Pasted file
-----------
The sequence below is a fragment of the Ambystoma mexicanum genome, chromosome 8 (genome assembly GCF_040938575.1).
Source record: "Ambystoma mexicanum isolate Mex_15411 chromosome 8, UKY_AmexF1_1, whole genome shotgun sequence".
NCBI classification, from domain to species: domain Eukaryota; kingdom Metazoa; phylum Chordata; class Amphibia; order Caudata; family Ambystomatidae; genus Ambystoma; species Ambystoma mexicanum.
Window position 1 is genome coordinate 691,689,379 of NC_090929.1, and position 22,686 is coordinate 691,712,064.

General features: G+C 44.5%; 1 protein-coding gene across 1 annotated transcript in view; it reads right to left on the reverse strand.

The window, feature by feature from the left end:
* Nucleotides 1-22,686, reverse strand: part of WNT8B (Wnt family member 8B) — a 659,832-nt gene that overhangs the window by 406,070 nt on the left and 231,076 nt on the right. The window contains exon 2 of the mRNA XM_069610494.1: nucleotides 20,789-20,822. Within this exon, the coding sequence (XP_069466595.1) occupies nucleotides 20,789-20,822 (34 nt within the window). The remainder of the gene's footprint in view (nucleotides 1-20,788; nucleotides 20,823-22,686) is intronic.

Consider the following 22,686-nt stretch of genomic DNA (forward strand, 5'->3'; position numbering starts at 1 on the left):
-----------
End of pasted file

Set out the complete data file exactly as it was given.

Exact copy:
The sequence below is a fragment of the Ambystoma mexicanum genome, chromosome 8 (genome assembly GCF_040938575.1).
Source record: "Ambystoma mexicanum isolate Mex_15411 chromosome 8, UKY_AmexF1_1, whole genome shotgun sequence".
NCBI classification, from domain to species: domain Eukaryota; kingdom Metazoa; phylum Chordata; class Amphibia; order Caudata; family Ambystomatidae; genus Ambystoma; species Ambystoma mexicanum.
Window position 1 is genome coordinate 691,689,379 of NC_090929.1, and position 22,686 is coordinate 691,712,064.

General features: G+C 44.5%; 1 protein-coding gene across 1 annotated transcript in view; it reads right to left on the reverse strand.

The window, feature by feature from the left end:
* Nucleotides 1-22,686, reverse strand: part of WNT8B (Wnt family member 8B) — a 659,832-nt gene that overhangs the window by 406,070 nt on the left and 231,076 nt on the right. The window contains exon 2 of the mRNA XM_069610494.1: nucleotides 20,789-20,822. Within this exon, the coding sequence (XP_069466595.1) occupies nucleotides 20,789-20,822 (34 nt within the window). The remainder of the gene's footprint in view (nucleotides 1-20,788; nucleotides 20,823-22,686) is intronic.

Consider the following 22,686-nt stretch of genomic DNA (forward strand, 5'->3'; position numbering starts at 1 on the left):